Skip to main content

Decision No. 13,517

Appeal of DAVID CRAWMER from action of the Board of Education of the East Greenbush Central School District regarding a special school district meeting.

Decision No. 13,517

(November 15, 1995)

Ferrara, Fiorenza, Larrison, Barrett & Reitz, P.C., attorneys for respondent, David W. Larrison, Dennis T. Barrett and Norman H. Gross, Esqs., of counsel

MILLS, Commissioner.--Petitioner challenges respondent's conduct concerning a bond proposition. The appeal must be dismissed.

Petitioner is a resident of the East Greenbush Central School District ("respondent"). Respondent scheduled a special district meeting on April 5, 1995 to consider a proposition in an amount not to exceed $29,730,540 authorizing a bond issue for construction on school buildings. Prior to the bond vote, respondent disseminated three informational newsletters to district residents. Those newsletters estimated the total cost of the bond issue at $22 per year for the average taxpayer. On the day of the vote, the newsletters were placed at the polling place, although their exact location is in dispute. On April 5, 1995, district voters approved the proposition 1,935 to 1,862. This appeal ensued.

Petitioner seeks an order setting aside the results of the special election. He also seeks an order requiring respondent to render an accounting of the money spent on the newsletters, their distribution and the costs of holding the special election. Petitioner further alleges that respondent's newsletters improperly advocated approval of the bond issue and contained false information. Respondent contends that its newsletters were merely informational in nature and thus proper. Respondent also claims that petitioner has not presented any evidence that anyone was deceived by the information presented and claims that petitioner fails to state facts showing that he is entitled to relief. Respondent also contends that petitioner's reply is improper on procedural grounds.

Before reaching the merits, I will address the procedural issue concerning the reply. Respondent contends that the reply sets forth new issues and material which were not previously in the petition, and which do not respond to allegations contained in respondent's answer. The record supports respondent's argument. The purpose of a reply is to respond to new material or affirmative defenses set forth in the answer (8 NYCRR 275.14). A reply is not meant to buttress allegations in the petition or to belatedly add assertions which should have been included in the petition (Appeal of Aarseth, 33 Ed Dept Rep 522; Application of Verity, 31 id. 485; Appeal of Pronin, 27 id. 203). Therefore, I will not consider the material belatedly added by petitioner in the reply which is not responsive to respondent's answer.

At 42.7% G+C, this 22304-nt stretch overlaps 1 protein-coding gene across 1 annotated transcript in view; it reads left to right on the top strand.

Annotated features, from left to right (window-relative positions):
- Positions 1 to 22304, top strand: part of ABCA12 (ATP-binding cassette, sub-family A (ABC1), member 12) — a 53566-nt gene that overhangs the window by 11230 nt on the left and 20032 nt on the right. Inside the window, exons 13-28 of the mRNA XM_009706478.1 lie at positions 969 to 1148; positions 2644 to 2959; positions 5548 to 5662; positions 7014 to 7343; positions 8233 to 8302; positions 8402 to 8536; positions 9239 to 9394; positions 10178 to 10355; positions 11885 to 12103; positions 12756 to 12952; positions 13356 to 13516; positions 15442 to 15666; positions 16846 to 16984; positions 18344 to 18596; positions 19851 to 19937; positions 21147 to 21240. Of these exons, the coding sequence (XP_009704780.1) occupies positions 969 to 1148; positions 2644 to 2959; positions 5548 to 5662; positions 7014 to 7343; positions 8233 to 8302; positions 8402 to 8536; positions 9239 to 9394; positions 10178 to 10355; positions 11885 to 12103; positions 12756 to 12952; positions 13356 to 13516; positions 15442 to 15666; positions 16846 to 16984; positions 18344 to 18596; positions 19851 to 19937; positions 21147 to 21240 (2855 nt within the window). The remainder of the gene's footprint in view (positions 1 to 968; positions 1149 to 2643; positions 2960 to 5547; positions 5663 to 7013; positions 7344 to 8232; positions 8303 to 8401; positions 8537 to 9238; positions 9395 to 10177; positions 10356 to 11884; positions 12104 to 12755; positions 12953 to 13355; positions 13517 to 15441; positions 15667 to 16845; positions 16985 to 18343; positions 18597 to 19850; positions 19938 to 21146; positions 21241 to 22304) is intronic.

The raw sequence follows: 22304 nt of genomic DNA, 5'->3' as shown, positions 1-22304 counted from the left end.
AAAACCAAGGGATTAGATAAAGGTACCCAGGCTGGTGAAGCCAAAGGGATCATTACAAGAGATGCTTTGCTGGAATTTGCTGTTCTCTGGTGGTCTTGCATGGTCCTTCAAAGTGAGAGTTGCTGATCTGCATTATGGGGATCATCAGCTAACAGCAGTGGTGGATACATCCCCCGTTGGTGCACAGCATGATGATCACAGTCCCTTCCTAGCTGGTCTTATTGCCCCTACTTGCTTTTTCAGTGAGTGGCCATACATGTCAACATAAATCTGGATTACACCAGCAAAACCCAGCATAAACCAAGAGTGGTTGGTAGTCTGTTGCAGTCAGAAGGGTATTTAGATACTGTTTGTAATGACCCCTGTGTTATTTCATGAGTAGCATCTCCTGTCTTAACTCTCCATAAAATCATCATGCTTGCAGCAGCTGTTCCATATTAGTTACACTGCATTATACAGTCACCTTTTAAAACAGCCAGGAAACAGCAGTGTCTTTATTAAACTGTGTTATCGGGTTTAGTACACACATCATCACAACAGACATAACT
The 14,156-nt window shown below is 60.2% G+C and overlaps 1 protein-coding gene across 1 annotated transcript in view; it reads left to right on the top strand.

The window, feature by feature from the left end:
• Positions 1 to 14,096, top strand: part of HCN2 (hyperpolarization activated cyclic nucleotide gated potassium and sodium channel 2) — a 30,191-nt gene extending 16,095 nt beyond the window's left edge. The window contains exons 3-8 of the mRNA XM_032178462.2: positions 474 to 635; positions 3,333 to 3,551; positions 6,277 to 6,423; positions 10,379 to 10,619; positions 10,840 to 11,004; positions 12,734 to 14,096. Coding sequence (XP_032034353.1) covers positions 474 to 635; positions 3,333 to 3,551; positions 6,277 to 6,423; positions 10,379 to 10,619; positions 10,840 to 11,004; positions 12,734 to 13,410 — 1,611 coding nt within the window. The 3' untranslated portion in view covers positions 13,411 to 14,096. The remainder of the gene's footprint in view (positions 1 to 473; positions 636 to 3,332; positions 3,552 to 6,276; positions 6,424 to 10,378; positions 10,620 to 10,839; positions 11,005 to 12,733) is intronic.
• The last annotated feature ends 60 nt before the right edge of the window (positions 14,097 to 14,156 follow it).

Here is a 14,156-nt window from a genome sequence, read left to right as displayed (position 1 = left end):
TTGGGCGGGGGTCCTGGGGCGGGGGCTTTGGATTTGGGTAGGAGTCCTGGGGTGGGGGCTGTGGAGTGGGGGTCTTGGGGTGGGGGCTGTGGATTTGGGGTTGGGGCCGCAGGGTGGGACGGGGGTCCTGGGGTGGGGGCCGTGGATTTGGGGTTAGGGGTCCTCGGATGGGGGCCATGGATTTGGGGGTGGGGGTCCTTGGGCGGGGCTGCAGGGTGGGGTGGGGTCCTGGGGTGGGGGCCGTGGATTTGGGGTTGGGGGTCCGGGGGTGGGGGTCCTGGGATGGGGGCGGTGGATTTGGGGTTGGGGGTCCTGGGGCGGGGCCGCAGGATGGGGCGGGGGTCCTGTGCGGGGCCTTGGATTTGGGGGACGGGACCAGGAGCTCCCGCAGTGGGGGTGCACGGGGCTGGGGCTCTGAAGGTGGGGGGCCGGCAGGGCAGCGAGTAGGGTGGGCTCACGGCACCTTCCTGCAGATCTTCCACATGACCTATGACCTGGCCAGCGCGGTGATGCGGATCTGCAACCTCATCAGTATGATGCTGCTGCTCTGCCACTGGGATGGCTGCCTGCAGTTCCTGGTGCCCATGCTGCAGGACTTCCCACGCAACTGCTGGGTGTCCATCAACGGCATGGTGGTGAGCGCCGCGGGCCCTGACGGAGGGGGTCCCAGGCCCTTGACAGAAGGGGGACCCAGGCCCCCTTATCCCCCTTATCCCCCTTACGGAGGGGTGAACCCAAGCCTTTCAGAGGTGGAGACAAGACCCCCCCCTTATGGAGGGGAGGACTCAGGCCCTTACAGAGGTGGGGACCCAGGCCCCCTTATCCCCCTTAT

Turning to the merits of the appeal, petitioner objects to the information presented in the newsletters and claims that the actual costs to district residents are much higher than represented by respondent. However, respondent denies that it misstated the cost of the proposed bond issue and contends that it considered a variety of factors, including equalization rates, differing assessment practices in the six towns comprising the district, and homestead and non-homestead tax rates in computing its cost estimates.

The record supports respondent's assertion that it considered these varying factors in arriving at the figures it presented in the newsletters. While petitioner may take issue with the method by which respondent arrived at those figures, it does not follow that they are necessarily incorrect or deceptive. Petitioner asks that I overturn the results of the vote, yet he presents no evidence other than his interpretation of the calculations as proof of the facts he alleges. The results of a school district vote will not be set aside in the absence of evidence of the probability that the alleged irregularities affected the outcome of the election (Matter of Boyes v. Allen, 32 AD2d 990, aff'd 26 NY2d 709; Appeal of Donnelly, 33 Ed Dept Rep 362; Appeal of Brower, 29 id. 145). Based on the record before me, I find no basis to overturn the district vote on the bond issue.

I also reject petitioner's contention that respondent improperly advocated for the passage of the bond issue. My review of the newsletters in question indicates that they provide factual information that does not exhort the electorate to vote in a particular way (Phillips v. Maurer, 67 NY2d 672; Appeal of Ruiz, 32 Ed Dept Rep 107; Appeal of Loriz, 27 id. 376). Using district resources to provide the electorate with objective facts is permissible under Phillips v. Maurer. Accordingly, I find nothing improper in respondent's distribution of the newsletters.

I have reviewed the parties' remaining contentions and find them without merit.